Monday, November 03, 2014

 photo thecolosseum2_zpsc511d7ba.jpgThe Colosseum  

Having stood the test of time for nearly 2000 years, Rome’s Colloseum is the most spectacular of the city’s ancient sites.

Eliptical in shape, it was originally known as the Flavian Amphitheatre and was commissioned around AD 70-72 by Emperor Vespasian as a gift to the Roman people.

However, before its completion, Vespasian died, and it was his eldest son, Titus, who officially opened the Colosseum in AD 80 with 100 days of festivities, including gladiatorial combat and public feasts to mark the inauguration. It was eventually completed in the reign of his other son, Domitian.

At the time, it was the largest structure in Rome. It measures 189 metres in length by 156 metres wide. The height of the outer wall is 48 metres, while the perimeter originally measured 545 metres.

Walking around this amphitheatre of death, where slaves and gladiators fought for their very lives against all odds, it is easy to imagine the brutality of what once went on here.

The different events included battles between gladiators, also known as the munera, and hunts for wild animals.

Gladitorial combat took the form of a duel between two fighters, generally until the death of one or the other. Venationes in ancient Rome involved condemned criminals fighting wild animals for the entertainment of the baying crowd or animals pitted against each other.

They were immensely popular and included lions, bears, bulls, panthers wild goats and dogs. Thousands of animals could be slaughtered in a day and over 9,000 were killed in the inauguration of the Colosseum. Popularised in the film Gladiator, representations of venationes can be seen on coins, mosaics, and tombs of the period.

The central arena is an oval measuring 76 by 44 metres, surrounded by a wall 5 metres high.

The public found their way to the auditorium through the 76 entrance gate arches, while the Emperor and the upper classes used the four special un-numbered gates, known as the Grand Entrances.

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The five sections of the auditorium, from bottom to top, would have accommodated around 50,000 spectators who were seated according to their gender and social status. On the lower levels were the more prominent citizens and nobility; while on the upper levels were the lower classes and women.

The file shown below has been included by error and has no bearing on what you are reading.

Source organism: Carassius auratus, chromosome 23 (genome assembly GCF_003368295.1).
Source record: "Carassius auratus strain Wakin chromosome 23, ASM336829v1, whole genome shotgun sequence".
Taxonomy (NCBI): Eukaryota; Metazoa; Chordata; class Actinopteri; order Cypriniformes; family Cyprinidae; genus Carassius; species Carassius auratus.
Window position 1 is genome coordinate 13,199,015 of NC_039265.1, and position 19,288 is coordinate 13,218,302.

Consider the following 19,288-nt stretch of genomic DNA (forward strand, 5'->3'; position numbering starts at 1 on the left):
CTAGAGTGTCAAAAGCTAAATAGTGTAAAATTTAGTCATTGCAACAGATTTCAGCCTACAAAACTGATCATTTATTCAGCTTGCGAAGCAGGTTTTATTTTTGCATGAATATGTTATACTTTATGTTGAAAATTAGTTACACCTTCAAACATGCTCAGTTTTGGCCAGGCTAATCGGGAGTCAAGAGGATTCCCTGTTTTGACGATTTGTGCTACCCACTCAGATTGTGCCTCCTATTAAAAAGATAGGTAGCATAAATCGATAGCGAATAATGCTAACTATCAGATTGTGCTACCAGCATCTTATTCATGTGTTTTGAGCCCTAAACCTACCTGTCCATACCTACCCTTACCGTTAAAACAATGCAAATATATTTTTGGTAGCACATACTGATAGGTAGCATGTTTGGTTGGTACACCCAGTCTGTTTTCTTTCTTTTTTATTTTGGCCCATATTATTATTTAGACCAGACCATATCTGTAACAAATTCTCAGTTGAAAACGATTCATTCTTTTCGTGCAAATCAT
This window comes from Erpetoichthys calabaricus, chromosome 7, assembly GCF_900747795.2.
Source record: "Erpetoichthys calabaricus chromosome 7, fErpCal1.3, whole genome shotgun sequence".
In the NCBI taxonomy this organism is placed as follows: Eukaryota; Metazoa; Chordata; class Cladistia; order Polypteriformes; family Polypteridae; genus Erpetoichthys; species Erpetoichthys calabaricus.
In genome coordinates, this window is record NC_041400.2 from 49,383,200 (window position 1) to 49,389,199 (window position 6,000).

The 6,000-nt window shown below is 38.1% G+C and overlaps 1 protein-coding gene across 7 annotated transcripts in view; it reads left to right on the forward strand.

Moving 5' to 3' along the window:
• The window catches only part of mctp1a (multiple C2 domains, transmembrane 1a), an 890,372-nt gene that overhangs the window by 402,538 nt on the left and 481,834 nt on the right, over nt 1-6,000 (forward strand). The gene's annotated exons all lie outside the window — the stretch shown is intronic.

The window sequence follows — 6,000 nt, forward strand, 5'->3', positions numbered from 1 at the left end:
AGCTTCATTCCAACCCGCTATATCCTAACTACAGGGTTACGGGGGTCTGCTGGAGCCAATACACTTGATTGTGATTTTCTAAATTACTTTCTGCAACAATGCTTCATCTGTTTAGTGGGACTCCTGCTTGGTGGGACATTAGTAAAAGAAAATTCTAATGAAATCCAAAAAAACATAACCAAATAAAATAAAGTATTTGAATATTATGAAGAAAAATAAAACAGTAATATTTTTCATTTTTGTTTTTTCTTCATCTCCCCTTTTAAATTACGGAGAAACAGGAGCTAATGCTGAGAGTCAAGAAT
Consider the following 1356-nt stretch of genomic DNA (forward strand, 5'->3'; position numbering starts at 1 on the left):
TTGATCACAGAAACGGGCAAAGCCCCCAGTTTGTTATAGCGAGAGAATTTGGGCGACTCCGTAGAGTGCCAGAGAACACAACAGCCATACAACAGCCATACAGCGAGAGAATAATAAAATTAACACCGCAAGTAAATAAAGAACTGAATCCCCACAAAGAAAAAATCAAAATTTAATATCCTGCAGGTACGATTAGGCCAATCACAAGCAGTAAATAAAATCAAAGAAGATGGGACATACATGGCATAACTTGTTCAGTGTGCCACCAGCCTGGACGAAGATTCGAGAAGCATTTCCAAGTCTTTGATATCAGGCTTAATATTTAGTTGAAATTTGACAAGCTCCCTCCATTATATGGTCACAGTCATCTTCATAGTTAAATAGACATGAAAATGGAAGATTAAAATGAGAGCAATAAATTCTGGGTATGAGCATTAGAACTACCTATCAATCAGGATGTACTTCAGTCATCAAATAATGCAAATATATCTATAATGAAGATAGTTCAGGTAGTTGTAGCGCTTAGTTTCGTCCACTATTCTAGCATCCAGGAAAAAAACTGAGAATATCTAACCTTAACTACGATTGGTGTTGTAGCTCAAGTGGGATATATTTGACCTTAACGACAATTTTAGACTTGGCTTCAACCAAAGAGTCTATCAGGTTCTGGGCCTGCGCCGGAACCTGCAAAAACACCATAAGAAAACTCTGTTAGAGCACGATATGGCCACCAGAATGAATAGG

The first tier was known as the podium. Providing the best views of the arena, the seats here were reserved for the higher echelons of Roman society, including the emperor and royal family, nobles, senators, visiting dignitaries and religious figures.

The emperor took up position located on the podium at the centre of the narrower side of the arena on the north side. Today there is a cross where the emperors would have sat.

The floor of the arena was made with wooden planks and covered with yellow sand, sometimes dyed red to hide the blood during the shows.

Little remains of the original arena floor now. Underneath the Colosseum is the hypogeum, a labyrinth of underground passages. It consisted of two-level subterranean network of tunnels and 32 animal pens, providing instant access to the arena for animals and gladiators.

The Colosseum remained in service for 450 years and now all that is left is the skeleton. Nearly two-thirds of the original building has been destroyed by fires, earthquakes or theft. The southern side fell during an earthquake in 847, while material from it has also been used in monuments such as St. Peter’s Basilica.

As a result of opposition due to the growth of Christianity, gladiatorial games began to disappear from public life during the third century. Stone was looted from the Colosseum and it was even leased out by Pope Alexander VI as a quarry.

In 1749 that Pope Benedict XIV forbade the removal of stone from the structure and erected a cross in remembrance of the Christians who had been martyred there. However, there is no historical evidence to support Benedict’s claim.

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Today, the Colosseum is one of Rome’s most popular tourist attractions, with millions of visitors flocking there every year.

In recent years, it has become a symbol against the death penalty, which was abolished in Italy in 1948. Since 2000, following a number of demonstrations against capital punishment, the local authorities of Rome have changed the colour of the Colosseum's night time illumination from white to gold whenever someone condemned to the death penalty anywhere in the world has their sentence commuted or is released.